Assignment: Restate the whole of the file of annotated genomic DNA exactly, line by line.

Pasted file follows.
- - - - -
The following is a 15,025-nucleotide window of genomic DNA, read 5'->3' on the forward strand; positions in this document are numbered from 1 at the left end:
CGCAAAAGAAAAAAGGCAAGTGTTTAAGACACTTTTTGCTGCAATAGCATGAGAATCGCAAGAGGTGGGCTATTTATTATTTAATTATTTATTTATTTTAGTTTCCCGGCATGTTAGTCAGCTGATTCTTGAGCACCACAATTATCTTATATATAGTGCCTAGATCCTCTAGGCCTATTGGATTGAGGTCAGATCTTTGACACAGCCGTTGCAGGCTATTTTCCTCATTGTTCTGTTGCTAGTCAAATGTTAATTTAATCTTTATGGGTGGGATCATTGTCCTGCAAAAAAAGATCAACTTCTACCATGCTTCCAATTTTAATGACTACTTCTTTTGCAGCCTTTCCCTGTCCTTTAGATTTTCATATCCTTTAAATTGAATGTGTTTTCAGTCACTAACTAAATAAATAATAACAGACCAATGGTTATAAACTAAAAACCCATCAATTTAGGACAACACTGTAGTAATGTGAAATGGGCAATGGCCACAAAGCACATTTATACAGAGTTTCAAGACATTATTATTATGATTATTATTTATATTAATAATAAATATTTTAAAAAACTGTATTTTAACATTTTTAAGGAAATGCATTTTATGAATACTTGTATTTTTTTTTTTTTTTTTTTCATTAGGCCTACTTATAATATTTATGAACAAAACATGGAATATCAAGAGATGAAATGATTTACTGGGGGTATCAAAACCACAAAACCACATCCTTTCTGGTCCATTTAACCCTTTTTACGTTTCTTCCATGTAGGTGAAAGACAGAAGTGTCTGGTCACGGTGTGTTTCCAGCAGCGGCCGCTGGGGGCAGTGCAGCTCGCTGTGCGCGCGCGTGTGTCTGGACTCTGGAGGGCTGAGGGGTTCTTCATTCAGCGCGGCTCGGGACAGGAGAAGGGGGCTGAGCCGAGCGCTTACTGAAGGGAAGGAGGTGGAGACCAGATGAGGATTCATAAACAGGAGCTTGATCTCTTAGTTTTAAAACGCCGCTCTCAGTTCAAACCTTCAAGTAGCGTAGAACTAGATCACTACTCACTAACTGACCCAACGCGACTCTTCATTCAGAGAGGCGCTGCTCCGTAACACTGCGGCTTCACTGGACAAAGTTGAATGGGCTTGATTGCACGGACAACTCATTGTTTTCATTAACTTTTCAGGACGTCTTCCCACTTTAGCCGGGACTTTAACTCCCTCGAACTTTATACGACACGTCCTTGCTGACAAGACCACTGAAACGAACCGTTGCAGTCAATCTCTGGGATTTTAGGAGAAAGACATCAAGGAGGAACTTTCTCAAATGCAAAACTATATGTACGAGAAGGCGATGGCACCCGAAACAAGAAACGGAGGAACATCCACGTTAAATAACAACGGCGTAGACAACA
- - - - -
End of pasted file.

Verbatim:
The following is a 15,025-nucleotide window of genomic DNA, read 5'->3' on the forward strand; positions in this document are numbered from 1 at the left end:
CGCAAAAGAAAAAAGGCAAGTGTTTAAGACACTTTTTGCTGCAATAGCATGAGAATCGCAAGAGGTGGGCTATTTATTATTTAATTATTTATTTATTTTAGTTTCCCGGCATGTTAGTCAGCTGATTCTTGAGCACCACAATTATCTTATATATAGTGCCTAGATCCTCTAGGCCTATTGGATTGAGGTCAGATCTTTGACACAGCCGTTGCAGGCTATTTTCCTCATTGTTCTGTTGCTAGTCAAATGTTAATTTAATCTTTATGGGTGGGATCATTGTCCTGCAAAAAAAGATCAACTTCTACCATGCTTCCAATTTTAATGACTACTTCTTTTGCAGCCTTTCCCTGTCCTTTAGATTTTCATATCCTTTAAATTGAATGTGTTTTCAGTCACTAACTAAATAAATAATAACAGACCAATGGTTATAAACTAAAAACCCATCAATTTAGGACAACACTGTAGTAATGTGAAATGGGCAATGGCCACAAAGCACATTTATACAGAGTTTCAAGACATTATTATTATGATTATTATTTATATTAATAATAAATATTTTAAAAAACTGTATTTTAACATTTTTAAGGAAATGCATTTTATGAATACTTGTATTTTTTTTTTTTTTTTTTTCATTAGGCCTACTTATAATATTTATGAACAAAACATGGAATATCAAGAGATGAAATGATTTACTGGGGGTATCAAAACCACAAAACCACATCCTTTCTGGTCCATTTAACCCTTTTTACGTTTCTTCCATGTAGGTGAAAGACAGAAGTGTCTGGTCACGGTGTGTTTCCAGCAGCGGCCGCTGGGGGCAGTGCAGCTCGCTGTGCGCGCGCGTGTGTCTGGACTCTGGAGGGCTGAGGGGTTCTTCATTCAGCGCGGCTCGGGACAGGAGAAGGGGGCTGAGCCGAGCGCTTACTGAAGGGAAGGAGGTGGAGACCAGATGAGGATTCATAAACAGGAGCTTGATCTCTTAGTTTTAAAACGCCGCTCTCAGTTCAAACCTTCAAGTAGCGTAGAACTAGATCACTACTCACTAACTGACCCAACGCGACTCTTCATTCAGAGAGGCGCTGCTCCGTAACACTGCGGCTTCACTGGACAAAGTTGAATGGGCTTGATTGCACGGACAACTCATTGTTTTCATTAACTTTTCAGGACGTCTTCCCACTTTAGCCGGGACTTTAACTCCCTCGAACTTTATACGACACGTCCTTGCTGACAAGACCACTGAAACGAACCGTTGCAGTCAATCTCTGGGATTTTAGGAGAAAGACATCAAGGAGGAACTTTCTCAAATGCAAAACTATATGTACGAGAAGGCGATGGCACCCGAAACAAGAAACGGAGGAACATCCACGTTAAATAACAACGGCGTAGACAACA